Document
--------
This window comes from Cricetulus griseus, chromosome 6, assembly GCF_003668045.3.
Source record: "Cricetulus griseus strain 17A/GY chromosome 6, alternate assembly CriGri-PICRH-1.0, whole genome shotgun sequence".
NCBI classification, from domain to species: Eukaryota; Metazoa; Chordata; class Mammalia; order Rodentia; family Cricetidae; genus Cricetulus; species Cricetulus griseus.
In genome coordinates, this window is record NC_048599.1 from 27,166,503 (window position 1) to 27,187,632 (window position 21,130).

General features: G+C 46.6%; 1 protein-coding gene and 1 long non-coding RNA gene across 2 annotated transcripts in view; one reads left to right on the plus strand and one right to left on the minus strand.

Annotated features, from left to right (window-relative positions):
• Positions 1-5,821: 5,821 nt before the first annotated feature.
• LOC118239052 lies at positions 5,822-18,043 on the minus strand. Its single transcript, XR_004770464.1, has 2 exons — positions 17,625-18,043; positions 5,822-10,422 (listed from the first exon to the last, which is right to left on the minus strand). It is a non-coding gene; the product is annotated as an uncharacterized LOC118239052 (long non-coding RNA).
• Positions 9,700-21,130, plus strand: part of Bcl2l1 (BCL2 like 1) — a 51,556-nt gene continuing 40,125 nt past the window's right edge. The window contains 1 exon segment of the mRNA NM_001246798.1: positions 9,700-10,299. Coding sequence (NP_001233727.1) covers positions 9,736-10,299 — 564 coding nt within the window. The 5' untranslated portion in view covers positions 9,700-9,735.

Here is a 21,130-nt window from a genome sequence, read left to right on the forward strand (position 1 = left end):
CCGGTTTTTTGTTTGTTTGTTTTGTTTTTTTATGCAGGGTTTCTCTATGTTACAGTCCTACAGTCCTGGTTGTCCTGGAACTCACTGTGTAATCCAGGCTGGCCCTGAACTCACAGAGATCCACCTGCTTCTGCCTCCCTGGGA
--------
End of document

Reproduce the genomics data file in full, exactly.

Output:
This window comes from Cricetulus griseus, chromosome 6, assembly GCF_003668045.3.
Source record: "Cricetulus griseus strain 17A/GY chromosome 6, alternate assembly CriGri-PICRH-1.0, whole genome shotgun sequence".
NCBI classification, from domain to species: Eukaryota; Metazoa; Chordata; class Mammalia; order Rodentia; family Cricetidae; genus Cricetulus; species Cricetulus griseus.
In genome coordinates, this window is record NC_048599.1 from 27,166,503 (window position 1) to 27,187,632 (window position 21,130).

General features: G+C 46.6%; 1 protein-coding gene and 1 long non-coding RNA gene across 2 annotated transcripts in view; one reads left to right on the plus strand and one right to left on the minus strand.

Annotated features, from left to right (window-relative positions):
• Positions 1-5,821: 5,821 nt before the first annotated feature.
• LOC118239052 lies at positions 5,822-18,043 on the minus strand. Its single transcript, XR_004770464.1, has 2 exons — positions 17,625-18,043; positions 5,822-10,422 (listed from the first exon to the last, which is right to left on the minus strand). It is a non-coding gene; the product is annotated as an uncharacterized LOC118239052 (long non-coding RNA).
• Positions 9,700-21,130, plus strand: part of Bcl2l1 (BCL2 like 1) — a 51,556-nt gene continuing 40,125 nt past the window's right edge. The window contains 1 exon segment of the mRNA NM_001246798.1: positions 9,700-10,299. Coding sequence (NP_001233727.1) covers positions 9,736-10,299 — 564 coding nt within the window. The 5' untranslated portion in view covers positions 9,700-9,735.

Here is a 21,130-nt window from a genome sequence, read left to right on the forward strand (position 1 = left end):
CCGGTTTTTTGTTTGTTTGTTTTGTTTTTTTATGCAGGGTTTCTCTATGTTACAGTCCTACAGTCCTGGTTGTCCTGGAACTCACTGTGTAATCCAGGCTGGCCCTGAACTCACAGAGATCCACCTGCTTCTGCCTCCCTGGGA